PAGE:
It has been almost a year since xenophobic violence swept through Kwazulu Natal, killing seven and displacing thousands. China Ngubane spoke to QUEEN YAA ASHANTEWAA, who is involved in training and development in the province, about issues of social cohesion and Afrophobia.
For those of us who run business in terms of training and activations, we were affected because a lot of our work was diverted. [This] meant that we couldn’t do business as usual since we had to deal with the issues at hand.
It might not seem like were not affected outright because some of us were not beaten, or we weren’t thrown out of buildings. But those of us who are involved in training and development, most of our work was diverted because we needed to be on the ground, so our budgeting and planning were affected. For about three or four months we were responding to this unexpected tragedy.
Emotionally, we did not recover, but what it did was to force us to look at the narrative of social cohesion – who is involved and how people understand living amongst each other from different parts of Africa. We now have to change the whole plan of action in terms of the whole anti-xenophobia strategy, the social cohesion narrative and programmes.
It will be to our detriment to think that this [xenophobia] could not come again. It will also be to our detriment to not plan in case of, and in spite of xenophobia. This is because there is now precedence. It happened many times already, so the possibility of it happening again is real. It has happened over a period and we now have a pattern.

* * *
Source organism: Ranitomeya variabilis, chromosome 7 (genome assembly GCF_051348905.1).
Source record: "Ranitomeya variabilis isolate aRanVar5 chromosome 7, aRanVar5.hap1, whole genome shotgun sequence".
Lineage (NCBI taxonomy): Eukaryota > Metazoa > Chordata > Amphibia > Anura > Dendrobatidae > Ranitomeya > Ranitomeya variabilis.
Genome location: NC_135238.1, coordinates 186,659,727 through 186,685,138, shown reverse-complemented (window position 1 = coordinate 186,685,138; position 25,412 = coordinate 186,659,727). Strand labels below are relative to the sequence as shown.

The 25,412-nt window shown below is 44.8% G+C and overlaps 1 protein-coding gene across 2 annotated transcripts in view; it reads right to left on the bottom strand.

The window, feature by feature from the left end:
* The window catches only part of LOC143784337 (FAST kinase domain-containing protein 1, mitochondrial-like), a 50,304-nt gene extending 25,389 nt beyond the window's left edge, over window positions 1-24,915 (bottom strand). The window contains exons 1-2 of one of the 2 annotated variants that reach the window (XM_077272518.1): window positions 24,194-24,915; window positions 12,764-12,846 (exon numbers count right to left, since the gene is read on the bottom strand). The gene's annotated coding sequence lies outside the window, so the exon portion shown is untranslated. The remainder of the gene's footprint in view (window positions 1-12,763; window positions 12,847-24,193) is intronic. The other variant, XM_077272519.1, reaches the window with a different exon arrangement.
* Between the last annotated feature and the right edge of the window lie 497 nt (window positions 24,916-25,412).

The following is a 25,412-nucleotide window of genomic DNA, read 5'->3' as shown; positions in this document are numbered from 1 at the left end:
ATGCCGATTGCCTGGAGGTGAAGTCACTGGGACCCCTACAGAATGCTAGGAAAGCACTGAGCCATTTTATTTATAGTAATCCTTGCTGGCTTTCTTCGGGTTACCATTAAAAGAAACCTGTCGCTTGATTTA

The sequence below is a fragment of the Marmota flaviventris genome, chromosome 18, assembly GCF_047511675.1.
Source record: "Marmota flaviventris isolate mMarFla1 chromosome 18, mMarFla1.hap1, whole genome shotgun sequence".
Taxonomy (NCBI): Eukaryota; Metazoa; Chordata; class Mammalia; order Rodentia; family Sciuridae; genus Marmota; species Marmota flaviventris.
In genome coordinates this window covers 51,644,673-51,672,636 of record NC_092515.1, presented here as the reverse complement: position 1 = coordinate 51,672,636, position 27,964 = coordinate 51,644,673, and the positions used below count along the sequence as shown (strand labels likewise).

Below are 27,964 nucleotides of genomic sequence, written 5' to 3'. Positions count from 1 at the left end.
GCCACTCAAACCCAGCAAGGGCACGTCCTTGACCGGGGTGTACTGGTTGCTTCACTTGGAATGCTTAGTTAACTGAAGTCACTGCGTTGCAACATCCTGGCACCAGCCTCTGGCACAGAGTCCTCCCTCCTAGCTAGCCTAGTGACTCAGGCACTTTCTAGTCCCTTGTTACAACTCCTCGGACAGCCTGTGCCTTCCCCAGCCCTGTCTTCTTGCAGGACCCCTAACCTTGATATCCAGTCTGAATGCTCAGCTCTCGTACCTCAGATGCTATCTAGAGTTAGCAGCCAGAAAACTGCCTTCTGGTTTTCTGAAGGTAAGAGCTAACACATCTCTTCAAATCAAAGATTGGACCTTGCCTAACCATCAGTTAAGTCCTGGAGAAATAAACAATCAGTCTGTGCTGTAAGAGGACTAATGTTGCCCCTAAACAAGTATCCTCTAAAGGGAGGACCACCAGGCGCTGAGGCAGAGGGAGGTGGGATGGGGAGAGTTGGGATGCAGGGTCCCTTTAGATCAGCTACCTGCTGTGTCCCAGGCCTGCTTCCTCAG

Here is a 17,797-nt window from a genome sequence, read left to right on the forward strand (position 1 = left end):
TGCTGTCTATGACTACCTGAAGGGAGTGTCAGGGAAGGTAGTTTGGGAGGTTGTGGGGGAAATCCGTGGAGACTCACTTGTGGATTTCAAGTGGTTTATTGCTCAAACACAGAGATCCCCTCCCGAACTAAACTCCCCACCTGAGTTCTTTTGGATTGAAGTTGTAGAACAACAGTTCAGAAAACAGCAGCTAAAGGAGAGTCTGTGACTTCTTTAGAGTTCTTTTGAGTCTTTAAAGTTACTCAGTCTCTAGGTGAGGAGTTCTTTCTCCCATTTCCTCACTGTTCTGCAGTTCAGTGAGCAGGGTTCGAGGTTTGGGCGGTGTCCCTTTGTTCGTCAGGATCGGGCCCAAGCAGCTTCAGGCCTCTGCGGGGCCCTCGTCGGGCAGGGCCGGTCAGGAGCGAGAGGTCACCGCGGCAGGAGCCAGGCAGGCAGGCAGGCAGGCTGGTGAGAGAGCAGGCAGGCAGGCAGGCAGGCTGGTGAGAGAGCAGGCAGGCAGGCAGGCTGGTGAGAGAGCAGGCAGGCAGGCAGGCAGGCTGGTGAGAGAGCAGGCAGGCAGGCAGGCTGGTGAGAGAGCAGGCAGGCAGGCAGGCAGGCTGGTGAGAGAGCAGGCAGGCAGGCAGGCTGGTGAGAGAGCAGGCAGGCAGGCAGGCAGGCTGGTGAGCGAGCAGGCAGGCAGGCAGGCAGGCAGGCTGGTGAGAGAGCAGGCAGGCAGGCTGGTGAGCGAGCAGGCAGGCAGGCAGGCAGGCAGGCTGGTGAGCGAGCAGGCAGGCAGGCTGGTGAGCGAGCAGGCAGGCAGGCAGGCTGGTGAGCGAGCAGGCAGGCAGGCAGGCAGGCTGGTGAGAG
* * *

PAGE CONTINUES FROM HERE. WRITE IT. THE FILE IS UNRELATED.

It will be to our detriment that we forget, and I think we are so quick to close the scar, that we don’t go to healing. Part of my agitation is that there is need to be some activities of healing which we haven’t done, because we are so used to just saying “it’s the past”, we forget and we move on.
It must be the children that we teach; we must at least guide them on how we behave when we see the other or when the other is around. It is that language that it’s “us” and “them”. In xenophobia, we also have to talk about the Afrophobia element. It was African nationals or people of African descent that were affected – not foreign nationals. We need to talk about Afrophobia and not to wish away from it. The biggest part about inclusion is about language and how we speak about, and to other people. Cohesion is not just about getting together and having a party.
I think xenophobia emanates from governments. The government must be able to, within its language of telling the story, also talk about the [role of] front line states in sustaining and enabling the struggle stalwarts to be able to defend South Africa. This is very real. Until we start putting those in the history books in a more defined way, then we are always going to pretend that they never existed.
Secondly, I don’t really think grassroots people hate Africans. South Africans have not had a time to really savour the victory of defeating apartheid. This is because we have been forced into this reconciliation and we took it that everything is okay and we moved on. That savouring is in the resources and the power of government and it is about rewriting our books. We still haven’t been given a chance in many instances.
When the fish comes from the water and it tells you that the sea is deep, you must believe him because the fish belongs to the sea. As Africans, when we tell about our tragedy and stories – believe us. When we say we know the hatred of another African, believe us. The problem is that we want to theorise the African history. Our experiences are lived and they are not in story books.
As told to China Ngubane